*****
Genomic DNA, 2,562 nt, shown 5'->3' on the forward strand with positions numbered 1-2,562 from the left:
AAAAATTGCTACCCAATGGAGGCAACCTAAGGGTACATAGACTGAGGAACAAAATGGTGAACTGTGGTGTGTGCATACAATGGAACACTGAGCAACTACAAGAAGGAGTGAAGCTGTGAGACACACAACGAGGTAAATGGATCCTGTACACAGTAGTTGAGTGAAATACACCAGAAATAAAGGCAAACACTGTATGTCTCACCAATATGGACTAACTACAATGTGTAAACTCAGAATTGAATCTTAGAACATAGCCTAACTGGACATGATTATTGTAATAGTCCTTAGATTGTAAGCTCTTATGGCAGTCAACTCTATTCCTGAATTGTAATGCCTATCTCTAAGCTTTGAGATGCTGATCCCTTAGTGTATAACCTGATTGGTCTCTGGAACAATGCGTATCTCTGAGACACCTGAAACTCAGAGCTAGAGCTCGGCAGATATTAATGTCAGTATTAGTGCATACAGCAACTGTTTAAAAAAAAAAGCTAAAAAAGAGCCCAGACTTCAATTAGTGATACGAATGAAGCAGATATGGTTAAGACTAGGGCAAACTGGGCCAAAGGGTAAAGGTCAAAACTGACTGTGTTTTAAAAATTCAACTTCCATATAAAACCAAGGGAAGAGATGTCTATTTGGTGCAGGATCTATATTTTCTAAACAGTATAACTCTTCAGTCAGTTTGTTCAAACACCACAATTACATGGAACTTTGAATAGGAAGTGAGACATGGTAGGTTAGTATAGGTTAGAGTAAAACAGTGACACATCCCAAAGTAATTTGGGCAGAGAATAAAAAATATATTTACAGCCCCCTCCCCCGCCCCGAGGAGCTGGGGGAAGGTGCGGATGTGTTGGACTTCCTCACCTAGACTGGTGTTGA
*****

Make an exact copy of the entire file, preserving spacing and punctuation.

Genomic DNA, 2,562 nt, shown 5'->3' on the forward strand with positions numbered 1-2,562 from the left:
AAAAATTGCTACCCAATGGAGGCAACCTAAGGGTACATAGACTGAGGAACAAAATGGTGAACTGTGGTGTGTGCATACAATGGAACACTGAGCAACTACAAGAAGGAGTGAAGCTGTGAGACACACAACGAGGTAAATGGATCCTGTACACAGTAGTTGAGTGAAATACACCAGAAATAAAGGCAAACACTGTATGTCTCACCAATATGGACTAACTACAATGTGTAAACTCAGAATTGAATCTTAGAACATAGCCTAACTGGACATGATTATTGTAATAGTCCTTAGATTGTAAGCTCTTATGGCAGTCAACTCTATTCCTGAATTGTAATGCCTATCTCTAAGCTTTGAGATGCTGATCCCTTAGTGTATAACCTGATTGGTCTCTGGAACAATGCGTATCTCTGAGACACCTGAAACTCAGAGCTAGAGCTCGGCAGATATTAATGTCAGTATTAGTGCATACAGCAACTGTTTAAAAAAAAAAGCTAAAAAAGAGCCCAGACTTCAATTAGTGATACGAATGAAGCAGATATGGTTAAGACTAGGGCAAACTGGGCCAAAGGGTAAAGGTCAAAACTGACTGTGTTTTAAAAATTCAACTTCCATATAAAACCAAGGGAAGAGATGTCTATTTGGTGCAGGATCTATATTTTCTAAACAGTATAACTCTTCAGTCAGTTTGTTCAAACACCACAATTACATGGAACTTTGAATAGGAAGTGAGACATGGTAGGTTAGTATAGGTTAGAGTAAAACAGTGACACATCCCAAAGTAATTTGGGCAGAGAATAAAAAATATATTTACAGCCCCCTCCCCCGCCCCGAGGAGCTGGGGGAAGGTGCGGATGTGTTGGACTTCCTCACCTAGACTGGTGTTGA